Bat facts

Yorkshire Post - Property - - PROPERTY -

Any struc­ture is a po­ten­tial bat roost, pro­vid­ing there is suf­fi­cient ac­cess – bats need only a 20mm gap.

There are 17 species of bats in the UK and some pop­u­la­tions are start­ing to sta­bilise af­ter huge losses in the last cen­tury but there is still a long way to go be­fore we make up for the se­vere de­clines, ac­cord­ing to the Bat Con­ser­va­tion Trust. The most rare is the greater mouse-eared bat and it is thought that we have just one left in the UK.

Pip­istrelles, the species most of­ten found roost­ing in houses, of­ten choose mod­ern houses and like tight spaces, usu­ally roost­ing be­hind barge boards or hang­ing tiles, or be­tween un­der­felt and tiles, and some­times be­hind win­dow frames. You may see drop­pings on win­dows, walls or sills in sum­mer, or you may see no sign at all.

Check drop­pings by do­ing a roll test be­tween your fin­ger and thumb – if it feels hard then you prob­a­bly have mice not bats. A bat drop­ping will crum­ble to dust quite eas­ily be­cause it con­sists of in­di­gestible in­sect parts. Bat drop­pings present no sig­nif­i­cant health haz­ard in the UK, and can be swept up to use as fer­tiliser for the gar­den.

You will see most bats at dusk as they come out to feed. A clue is the chat­ter­ing sound that bats may make at dusk just be­fore they fly out to feed. In July and Au­gust they are par­tic­u­larly vo­cal around dawn, when hun­gry ba­bies call to moth­ers as they re­turn from their night’s in­sect hunt­ing.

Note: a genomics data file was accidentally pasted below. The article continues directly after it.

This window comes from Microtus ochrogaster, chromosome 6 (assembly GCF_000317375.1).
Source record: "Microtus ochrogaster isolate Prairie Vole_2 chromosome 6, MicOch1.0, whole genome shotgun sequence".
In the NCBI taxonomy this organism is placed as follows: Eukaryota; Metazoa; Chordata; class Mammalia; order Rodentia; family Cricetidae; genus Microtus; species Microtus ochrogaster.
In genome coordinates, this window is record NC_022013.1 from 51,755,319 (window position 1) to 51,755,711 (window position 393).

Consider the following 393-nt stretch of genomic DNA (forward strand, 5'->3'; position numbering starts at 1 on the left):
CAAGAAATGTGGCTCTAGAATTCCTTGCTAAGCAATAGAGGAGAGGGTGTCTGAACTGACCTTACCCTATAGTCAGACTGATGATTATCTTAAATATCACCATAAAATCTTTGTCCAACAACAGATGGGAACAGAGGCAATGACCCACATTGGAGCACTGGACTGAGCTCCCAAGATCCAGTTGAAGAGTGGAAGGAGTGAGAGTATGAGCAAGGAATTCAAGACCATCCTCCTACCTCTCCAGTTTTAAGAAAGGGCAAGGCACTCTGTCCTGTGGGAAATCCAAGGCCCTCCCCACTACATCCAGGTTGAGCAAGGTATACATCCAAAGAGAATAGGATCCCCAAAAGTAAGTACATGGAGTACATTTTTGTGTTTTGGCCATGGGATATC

Long-eared bats pre­fer older build­ings, and usu­ally roost in­side the roof void ad­ja­cent to the tim­bers, of­ten along the ridge or ad­ja­cent to the chim­ney breast. Their drop­pings are more eas­ily seen, of­ten in a line un­der the ridge, but these bats come out af­ter dark and so are harder to spot.

Bats are not ro­dents, and do not nib­ble or gnaw wood, wires or in­su­la­tion. They do not build nests, nor do they bring bed­ding ma­te­rial or in­sect prey into their roost. Bats are clean and so­cia­ble an­i­mals.

A bat fly­ing in a room has most likely taken a wrong turn and is look­ing for a way out. Close the door, open the win­dows as widely as pos­si­ble, draw back the cur­tains and re­move any­thing that ob­structs the win­dow open­ing. Dim the lights and give the bat the chance to find its own way out. Bats nav­i­gate by send­ing out high-pitched sounds and lis­ten­ing for the echoes, so the bat should soon find its way out of the room.

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